Businesses lack AI strategy despite employee interest — Microsoft survey

Generative AI (genAI) tools are becoming more common in the workplace, but business leaders are concerned that their organizations lack a strategy to deploy the technology across their workforce.

That’s according to a Microsoft survey of 31,000 employees in 31 countries, published in the company’s annual Work Trend Index report. 

The survey indicates strong demand from employee for access to genAI tools. Three quarters of respondents use the tools in their jobs, the report claims, double the usage of just six months ago. Employees say AI saves time, enables them to focus on more important tasks, allows for more creativity, and lets them enjoy work more. And more than three-quarters (78%) of office workers use their own AI tools —  a phenomenon known as bring your own AI (BYOAI).

Business leaders also see potential in the technology, with 79% of leaders surveyed believing AI use is needed for their organization to remain competitive. 

Microsoft itself has claimed several large-scale deployments of its own Copilot genAI assistant: Amgen, BP, and Koch Industries are among the enterprises that have purchased over 10,000 “seats” of Microsoft 365 Copilot, CEO Satya Nadella said during the company’s recently quarterly financial earnings call. 

But not all large businesses are keen to dive in quickly, however. The survey found that 60% of leaders believe their organization’s leadership lacks the vision to roll out AI across their workforce.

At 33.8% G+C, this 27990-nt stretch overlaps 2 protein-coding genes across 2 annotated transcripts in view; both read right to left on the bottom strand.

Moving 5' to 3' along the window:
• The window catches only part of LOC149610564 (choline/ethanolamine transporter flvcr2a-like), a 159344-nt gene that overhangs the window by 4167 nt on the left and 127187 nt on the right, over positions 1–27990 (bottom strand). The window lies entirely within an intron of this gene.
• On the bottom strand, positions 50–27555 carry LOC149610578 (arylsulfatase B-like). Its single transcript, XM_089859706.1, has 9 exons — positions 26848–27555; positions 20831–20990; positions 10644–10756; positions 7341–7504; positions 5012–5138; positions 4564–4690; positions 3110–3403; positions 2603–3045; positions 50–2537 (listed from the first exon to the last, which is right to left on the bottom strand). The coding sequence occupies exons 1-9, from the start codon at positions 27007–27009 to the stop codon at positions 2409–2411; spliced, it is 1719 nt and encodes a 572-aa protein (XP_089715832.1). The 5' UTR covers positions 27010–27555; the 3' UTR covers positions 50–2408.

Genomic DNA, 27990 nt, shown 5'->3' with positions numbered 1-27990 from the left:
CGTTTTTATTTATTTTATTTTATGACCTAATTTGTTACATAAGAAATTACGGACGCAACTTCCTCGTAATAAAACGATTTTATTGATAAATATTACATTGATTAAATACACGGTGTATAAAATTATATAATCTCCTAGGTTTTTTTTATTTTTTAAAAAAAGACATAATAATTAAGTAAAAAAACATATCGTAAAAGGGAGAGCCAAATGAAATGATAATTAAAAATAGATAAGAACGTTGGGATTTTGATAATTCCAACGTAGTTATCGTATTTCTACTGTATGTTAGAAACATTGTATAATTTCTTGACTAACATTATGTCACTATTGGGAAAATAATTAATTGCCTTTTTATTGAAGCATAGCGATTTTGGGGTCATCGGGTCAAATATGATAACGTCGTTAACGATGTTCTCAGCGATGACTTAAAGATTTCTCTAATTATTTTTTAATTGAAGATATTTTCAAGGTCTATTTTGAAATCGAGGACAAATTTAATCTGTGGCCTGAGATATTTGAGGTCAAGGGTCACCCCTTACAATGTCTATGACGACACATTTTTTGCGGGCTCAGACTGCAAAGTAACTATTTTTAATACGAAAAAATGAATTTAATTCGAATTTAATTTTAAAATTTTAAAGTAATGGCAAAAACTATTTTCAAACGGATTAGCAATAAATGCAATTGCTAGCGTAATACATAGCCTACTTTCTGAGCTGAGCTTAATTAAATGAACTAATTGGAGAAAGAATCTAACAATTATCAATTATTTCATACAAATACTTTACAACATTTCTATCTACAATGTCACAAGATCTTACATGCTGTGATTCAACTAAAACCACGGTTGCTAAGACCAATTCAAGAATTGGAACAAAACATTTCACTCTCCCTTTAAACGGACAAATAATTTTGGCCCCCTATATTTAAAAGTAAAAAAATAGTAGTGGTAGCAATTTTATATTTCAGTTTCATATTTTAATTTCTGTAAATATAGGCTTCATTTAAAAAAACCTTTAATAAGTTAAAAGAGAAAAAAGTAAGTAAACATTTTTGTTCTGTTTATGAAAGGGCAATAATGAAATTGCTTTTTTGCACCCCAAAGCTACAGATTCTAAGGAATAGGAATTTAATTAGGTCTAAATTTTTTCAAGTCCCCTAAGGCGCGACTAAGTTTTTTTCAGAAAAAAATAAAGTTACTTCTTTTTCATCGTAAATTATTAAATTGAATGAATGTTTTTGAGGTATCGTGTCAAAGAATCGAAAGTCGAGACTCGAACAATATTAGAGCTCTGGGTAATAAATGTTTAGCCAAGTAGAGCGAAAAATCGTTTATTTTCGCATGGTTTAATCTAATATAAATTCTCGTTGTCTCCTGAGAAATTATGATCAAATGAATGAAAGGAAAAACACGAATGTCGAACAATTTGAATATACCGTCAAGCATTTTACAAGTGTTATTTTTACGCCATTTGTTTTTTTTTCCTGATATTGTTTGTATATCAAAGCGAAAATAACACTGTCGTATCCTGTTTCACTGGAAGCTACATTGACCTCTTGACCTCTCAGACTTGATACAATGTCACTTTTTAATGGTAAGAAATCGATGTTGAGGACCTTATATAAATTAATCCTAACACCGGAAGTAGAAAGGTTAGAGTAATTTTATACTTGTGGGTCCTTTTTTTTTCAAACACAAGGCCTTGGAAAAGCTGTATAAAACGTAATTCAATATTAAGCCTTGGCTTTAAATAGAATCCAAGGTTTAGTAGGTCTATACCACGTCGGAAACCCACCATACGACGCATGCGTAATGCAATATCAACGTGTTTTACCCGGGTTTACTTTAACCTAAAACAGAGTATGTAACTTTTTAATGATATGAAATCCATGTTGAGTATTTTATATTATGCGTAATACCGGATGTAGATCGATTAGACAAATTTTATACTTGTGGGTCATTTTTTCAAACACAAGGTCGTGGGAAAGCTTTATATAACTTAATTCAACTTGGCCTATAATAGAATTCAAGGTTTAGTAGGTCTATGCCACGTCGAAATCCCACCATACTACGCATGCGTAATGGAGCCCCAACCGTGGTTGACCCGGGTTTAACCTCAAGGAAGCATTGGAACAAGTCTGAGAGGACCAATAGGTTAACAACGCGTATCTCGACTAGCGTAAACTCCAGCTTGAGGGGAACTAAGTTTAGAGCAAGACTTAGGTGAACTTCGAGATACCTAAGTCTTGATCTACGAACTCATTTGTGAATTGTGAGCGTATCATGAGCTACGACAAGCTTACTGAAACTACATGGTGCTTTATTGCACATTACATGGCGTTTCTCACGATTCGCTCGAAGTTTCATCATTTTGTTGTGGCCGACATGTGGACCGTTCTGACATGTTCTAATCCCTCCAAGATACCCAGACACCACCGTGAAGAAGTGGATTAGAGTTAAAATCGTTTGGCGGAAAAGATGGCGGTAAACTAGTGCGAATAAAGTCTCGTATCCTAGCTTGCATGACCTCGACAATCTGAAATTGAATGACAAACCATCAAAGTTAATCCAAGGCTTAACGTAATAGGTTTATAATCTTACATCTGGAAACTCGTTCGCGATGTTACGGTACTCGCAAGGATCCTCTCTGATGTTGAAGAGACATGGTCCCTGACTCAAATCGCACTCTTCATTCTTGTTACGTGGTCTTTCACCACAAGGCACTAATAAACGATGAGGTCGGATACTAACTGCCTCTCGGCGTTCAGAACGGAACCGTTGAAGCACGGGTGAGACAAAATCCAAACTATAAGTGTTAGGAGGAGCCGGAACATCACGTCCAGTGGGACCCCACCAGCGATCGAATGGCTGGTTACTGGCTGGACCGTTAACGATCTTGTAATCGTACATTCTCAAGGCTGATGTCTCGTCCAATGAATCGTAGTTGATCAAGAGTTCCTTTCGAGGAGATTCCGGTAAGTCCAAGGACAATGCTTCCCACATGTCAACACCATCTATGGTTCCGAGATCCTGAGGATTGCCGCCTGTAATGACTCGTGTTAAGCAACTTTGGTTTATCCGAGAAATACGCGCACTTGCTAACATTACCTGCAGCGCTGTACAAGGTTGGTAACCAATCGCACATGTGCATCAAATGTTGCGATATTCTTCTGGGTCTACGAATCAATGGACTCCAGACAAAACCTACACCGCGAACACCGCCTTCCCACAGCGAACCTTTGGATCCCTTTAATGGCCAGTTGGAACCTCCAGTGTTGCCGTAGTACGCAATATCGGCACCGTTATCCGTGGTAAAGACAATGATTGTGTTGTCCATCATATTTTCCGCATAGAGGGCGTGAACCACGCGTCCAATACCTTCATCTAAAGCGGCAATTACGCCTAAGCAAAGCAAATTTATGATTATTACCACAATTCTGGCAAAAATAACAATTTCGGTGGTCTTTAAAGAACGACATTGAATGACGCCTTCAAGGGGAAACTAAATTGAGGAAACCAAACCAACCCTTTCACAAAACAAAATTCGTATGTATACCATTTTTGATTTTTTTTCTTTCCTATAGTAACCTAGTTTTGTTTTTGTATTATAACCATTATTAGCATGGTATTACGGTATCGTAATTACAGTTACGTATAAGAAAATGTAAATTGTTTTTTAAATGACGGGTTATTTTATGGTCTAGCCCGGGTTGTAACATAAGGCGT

“While leaders agree using AI is a business imperative, and many say they won’t even hire someone without AI skills, they also believe that their companies lack a vision and plan to implement AI broadly; they’re stuck in AI inertia,” Colette Stallbaumer, general manager of Copilot and Cofounder of Work Lab at Microsoft, said in a pre-recorded briefing.

“We’ve come to the hard part of any tech disruption, moving from experimentation to business transformation,” Stallbaumer said.

While there’s clear interest in AI’s potential, many businesses are proceeding with caution with major deployments, say analysts.

“Most organizations are interested in testing and deployment, but they are unsure where and how to get the most return,” said Carolina Milanesi, president and principal analyst at Creative Strategies.  

Security is among the biggest concerns, said Milanesi, “and until that is figured out, it is easier for organizations to shut access down.”  

As companies start to deploy AI, IT teams face significant demands, said Josh Bersin, founder and CEO of The Josh Bersin Company. Deploying genAI tools puts the onus on IT staff to ensure data quality and security standards are in place, as well as “getting up to speed on the European AI Act, implementing governance, and helping to standardize on vendors and tools, if possible,” he said. 

With all this groundwork required, it’s likely to take a year or more for businesses to develop a comprehensive strategy around genAI, said Bersin.

Does GenAI generate business value?

Another sticking point is determining value and ensuring a return on investment when investing in AI.